TEXTURE/STRUCTURE: Cu-U-Au mineralization is typically hosted in the Fe oxide matrix as disseminations with associated microveinlets and sometimes rare mineralized clasts. Textures indicating replacement and microcavity filling are common. Intergrowths between minerals are common. Hematite and magnetite may display well developed crystal forms, such as interlocking mosaic, tabular or bladed textures. Some of the deposits (typically hematite rich) are characterized by breccias at all scales with Fe oxide and hostrock fragments which grade from weakly fractured hostrock on the outside to matrix-supported breccia (sometimes heterolithic) with zones of 100% Fe oxide in the core. Breccias may be subtle in hand sample as the same Fe oxide phase may comprise both the fragments and matrix. Breccia fragments are generally angular and have been reported to range up to more than 10 m in size, although they arefrequently measured in centimetres. Contacts with hostrocks are frequently gradational over scale of centimetres to metres. Hematite breccias may display a diffuse wavy to streaky layered texture of red and black hematite.
ORE MINERALOGY (Principal and subordinate): The deposits vary between magnetite-apatite deposits with actinolite or pyroxene (Kiruna type) and hematite-magnetite deposits with varying amounts of Cu sulphides, Au, Ag, uranium minerals and REE (Olympic Dam type). Hematite (variety of forms), specularite, magnetite, bornite, chalcopyrite, chalcocite, pyrite; digenite, covellite, native copper, carrolite, cobaltite, Cu-Ni-Co arsenates, pitchblende, coffinite, brannerite, bastnaesite, monazite, xenotime, florencite, native silver and gold and silver tellurides. At Olympic Dam, Cu is zoned from a predominantly hematite core (minor chalcocite-bornite) to chalcocite-bornite zone then bornite-chalcopyrite to chalcopyrite-pyrite in the outermost breccia. Uraninite and coffinite occur as fine-grained disseminations with sulphides; native gold forms fine grains disseminated in matrix and inclusions in sulphides. Bastnaesite and florencite are very fine grained and occur in matrix as grains, crystals and crystal aggregates.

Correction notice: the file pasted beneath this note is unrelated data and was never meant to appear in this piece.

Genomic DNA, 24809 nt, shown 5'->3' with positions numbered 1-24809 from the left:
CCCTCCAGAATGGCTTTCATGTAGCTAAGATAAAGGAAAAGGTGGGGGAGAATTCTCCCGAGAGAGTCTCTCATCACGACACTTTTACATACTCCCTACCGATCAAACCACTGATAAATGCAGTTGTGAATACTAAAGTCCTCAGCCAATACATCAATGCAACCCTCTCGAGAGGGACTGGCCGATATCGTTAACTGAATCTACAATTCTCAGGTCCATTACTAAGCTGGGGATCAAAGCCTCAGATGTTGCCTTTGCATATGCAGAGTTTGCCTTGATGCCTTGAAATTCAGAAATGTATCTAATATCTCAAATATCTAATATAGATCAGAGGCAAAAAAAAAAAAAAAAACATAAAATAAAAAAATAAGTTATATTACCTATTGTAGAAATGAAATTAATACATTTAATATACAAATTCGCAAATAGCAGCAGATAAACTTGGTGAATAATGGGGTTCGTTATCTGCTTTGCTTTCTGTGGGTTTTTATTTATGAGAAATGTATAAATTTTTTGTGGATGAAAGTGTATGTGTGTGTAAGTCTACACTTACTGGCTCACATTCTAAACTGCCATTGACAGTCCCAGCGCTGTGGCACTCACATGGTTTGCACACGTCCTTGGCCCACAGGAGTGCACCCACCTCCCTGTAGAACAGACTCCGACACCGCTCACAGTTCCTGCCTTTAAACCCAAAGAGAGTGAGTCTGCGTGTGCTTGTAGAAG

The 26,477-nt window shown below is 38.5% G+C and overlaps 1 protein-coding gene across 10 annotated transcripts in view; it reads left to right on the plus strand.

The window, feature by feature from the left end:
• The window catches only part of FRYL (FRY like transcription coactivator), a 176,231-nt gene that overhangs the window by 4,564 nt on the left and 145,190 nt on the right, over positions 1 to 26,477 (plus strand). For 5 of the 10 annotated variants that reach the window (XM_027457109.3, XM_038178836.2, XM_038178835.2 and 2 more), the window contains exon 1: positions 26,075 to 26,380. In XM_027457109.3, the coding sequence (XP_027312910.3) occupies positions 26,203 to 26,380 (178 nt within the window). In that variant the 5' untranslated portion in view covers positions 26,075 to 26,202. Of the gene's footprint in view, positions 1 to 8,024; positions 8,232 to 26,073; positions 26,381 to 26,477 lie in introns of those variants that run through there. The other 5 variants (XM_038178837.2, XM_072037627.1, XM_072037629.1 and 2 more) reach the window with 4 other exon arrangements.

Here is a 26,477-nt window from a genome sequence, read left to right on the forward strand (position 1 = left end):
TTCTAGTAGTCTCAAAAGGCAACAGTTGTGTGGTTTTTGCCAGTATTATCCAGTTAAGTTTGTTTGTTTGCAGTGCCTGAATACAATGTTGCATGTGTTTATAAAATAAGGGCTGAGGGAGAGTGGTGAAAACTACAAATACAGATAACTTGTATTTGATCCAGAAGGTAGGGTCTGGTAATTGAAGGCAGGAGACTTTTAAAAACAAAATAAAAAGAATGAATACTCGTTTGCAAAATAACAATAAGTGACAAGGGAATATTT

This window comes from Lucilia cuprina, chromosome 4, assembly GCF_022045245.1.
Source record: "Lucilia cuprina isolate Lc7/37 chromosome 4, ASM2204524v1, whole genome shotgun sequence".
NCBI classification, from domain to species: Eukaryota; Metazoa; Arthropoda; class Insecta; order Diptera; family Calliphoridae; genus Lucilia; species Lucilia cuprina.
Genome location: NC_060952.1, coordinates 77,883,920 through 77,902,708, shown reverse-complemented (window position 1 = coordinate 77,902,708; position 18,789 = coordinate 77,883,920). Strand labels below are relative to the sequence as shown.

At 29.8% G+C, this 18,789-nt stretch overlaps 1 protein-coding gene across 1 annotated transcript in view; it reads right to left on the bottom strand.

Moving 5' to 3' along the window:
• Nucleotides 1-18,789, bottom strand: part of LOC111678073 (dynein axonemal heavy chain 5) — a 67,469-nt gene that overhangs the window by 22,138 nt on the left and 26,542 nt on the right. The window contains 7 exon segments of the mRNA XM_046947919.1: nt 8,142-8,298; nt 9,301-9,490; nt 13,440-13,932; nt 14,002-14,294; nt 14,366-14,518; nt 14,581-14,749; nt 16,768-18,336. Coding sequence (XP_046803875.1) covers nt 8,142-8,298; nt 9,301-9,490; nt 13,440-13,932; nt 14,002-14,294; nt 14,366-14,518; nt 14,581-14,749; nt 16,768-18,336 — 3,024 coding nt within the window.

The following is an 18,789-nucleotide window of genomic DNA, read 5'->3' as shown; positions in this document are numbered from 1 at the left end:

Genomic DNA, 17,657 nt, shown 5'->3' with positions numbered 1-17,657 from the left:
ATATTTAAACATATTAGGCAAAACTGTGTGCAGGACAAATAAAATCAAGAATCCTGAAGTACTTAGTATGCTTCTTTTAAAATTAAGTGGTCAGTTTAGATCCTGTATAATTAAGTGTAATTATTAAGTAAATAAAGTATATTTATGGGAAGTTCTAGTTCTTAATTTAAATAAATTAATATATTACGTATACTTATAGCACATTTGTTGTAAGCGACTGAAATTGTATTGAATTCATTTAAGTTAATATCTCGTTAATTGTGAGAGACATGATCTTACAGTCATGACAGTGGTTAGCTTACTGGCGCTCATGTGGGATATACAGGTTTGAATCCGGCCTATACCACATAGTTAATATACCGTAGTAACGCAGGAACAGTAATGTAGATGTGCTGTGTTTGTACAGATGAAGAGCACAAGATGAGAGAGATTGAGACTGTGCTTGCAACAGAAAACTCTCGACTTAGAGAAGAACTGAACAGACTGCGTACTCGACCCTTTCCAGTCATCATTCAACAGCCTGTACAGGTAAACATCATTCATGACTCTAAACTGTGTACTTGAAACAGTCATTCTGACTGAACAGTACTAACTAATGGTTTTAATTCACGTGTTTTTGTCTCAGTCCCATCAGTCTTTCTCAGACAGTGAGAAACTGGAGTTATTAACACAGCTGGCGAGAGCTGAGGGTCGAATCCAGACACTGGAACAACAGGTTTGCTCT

GANGUE MINERALOGY (Principal and subordinate): Gangue occurs intergrown with ore minerals, as veins or as clasts in breccias. Sericite, carbonate, chlorite, quartz, fluorite, barite, and sometimes minor rutile and epidote. Apatite and actinolite or pyroxene with magnetite ores (Kiruna type). Hematite breccias are frequently cut by 1 to 10 cm veins with fluorite, barite, siderite, hematite and sulphides.
ALTERATION MINERALOGY (Principal and subordinate): A variety of alteration assemblages with differing levels of intensity are associated with these deposits, often with broad lateral extent. Olympic Dam type: Intense sericite and hematite alteration with increasing hematite towards the centre of the breccia bodies at higher levels. Close to the deposit the sericitized feldspars are rimmed by hematite and cut by hematite veinlets. Adjacent to hematite breccias the feldspar, rock flour and sericite are totally replaced by hematite. Chlorite or k-feldspar alteration predominates at depth. Kiruna type: Scapolite and albite?; there may also be actinolite-epidote alteration in mafic wallrocks. With both types of deposits quartz, fluorite, barite, carbonate, rutile, orthoclase ± epidote and garnet alteration are also reported.